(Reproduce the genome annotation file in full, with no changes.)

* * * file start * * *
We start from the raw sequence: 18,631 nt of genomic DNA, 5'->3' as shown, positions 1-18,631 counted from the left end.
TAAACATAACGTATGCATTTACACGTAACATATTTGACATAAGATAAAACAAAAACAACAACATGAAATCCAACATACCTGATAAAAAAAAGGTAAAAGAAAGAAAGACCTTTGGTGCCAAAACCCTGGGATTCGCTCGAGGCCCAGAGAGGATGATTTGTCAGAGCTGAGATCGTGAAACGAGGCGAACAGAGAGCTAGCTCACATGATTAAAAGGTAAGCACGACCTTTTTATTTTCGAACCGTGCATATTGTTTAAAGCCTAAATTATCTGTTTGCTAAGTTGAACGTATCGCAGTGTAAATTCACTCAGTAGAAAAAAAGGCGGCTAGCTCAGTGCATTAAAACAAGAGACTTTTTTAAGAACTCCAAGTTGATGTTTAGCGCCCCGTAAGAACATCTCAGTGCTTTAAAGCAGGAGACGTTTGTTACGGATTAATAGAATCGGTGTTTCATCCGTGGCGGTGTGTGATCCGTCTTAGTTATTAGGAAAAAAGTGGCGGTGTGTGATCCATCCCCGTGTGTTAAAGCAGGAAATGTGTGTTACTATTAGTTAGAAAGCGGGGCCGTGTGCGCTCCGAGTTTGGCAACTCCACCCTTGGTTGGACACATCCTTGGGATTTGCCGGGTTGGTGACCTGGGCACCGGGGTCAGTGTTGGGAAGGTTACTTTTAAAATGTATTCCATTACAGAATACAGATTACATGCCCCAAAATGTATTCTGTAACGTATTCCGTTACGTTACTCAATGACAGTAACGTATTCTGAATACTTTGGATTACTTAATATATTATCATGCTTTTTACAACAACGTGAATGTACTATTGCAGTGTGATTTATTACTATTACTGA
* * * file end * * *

We start from the raw sequence: 18,631 nt of genomic DNA, 5'->3' as shown, positions 1-18,631 counted from the left end.
TAAACATAACGTATGCATTTACACGTAACATATTTGACATAAGATAAAACAAAAACAACAACATGAAATCCAACATACCTGATAAAAAAAAGGTAAAAGAAAGAAAGACCTTTGGTGCCAAAACCCTGGGATTCGCTCGAGGCCCAGAGAGGATGATTTGTCAGAGCTGAGATCGTGAAACGAGGCGAACAGAGAGCTAGCTCACATGATTAAAAGGTAAGCACGACCTTTTTATTTTCGAACCGTGCATATTGTTTAAAGCCTAAATTATCTGTTTGCTAAGTTGAACGTATCGCAGTGTAAATTCACTCAGTAGAAAAAAAGGCGGCTAGCTCAGTGCATTAAAACAAGAGACTTTTTTAAGAACTCCAAGTTGATGTTTAGCGCCCCGTAAGAACATCTCAGTGCTTTAAAGCAGGAGACGTTTGTTACGGATTAATAGAATCGGTGTTTCATCCGTGGCGGTGTGTGATCCGTCTTAGTTATTAGGAAAAAAGTGGCGGTGTGTGATCCATCCCCGTGTGTTAAAGCAGGAAATGTGTGTTACTATTAGTTAGAAAGCGGGGCCGTGTGCGCTCCGAGTTTGGCAACTCCACCCTTGGTTGGACACATCCTTGGGATTTGCCGGGTTGGTGACCTGGGCACCGGGGTCAGTGTTGGGAAGGTTACTTTTAAAATGTATTCCATTACAGAATACAGATTACATGCCCCAAAATGTATTCTGTAACGTATTCCGTTACGTTACTCAATGACAGTAACGTATTCTGAATACTTTGGATTACTTAATATATTATCATGCTTTTTACAACAACGTGAATGTACTATTGCAGTGTGATTTATTACTATTACTGA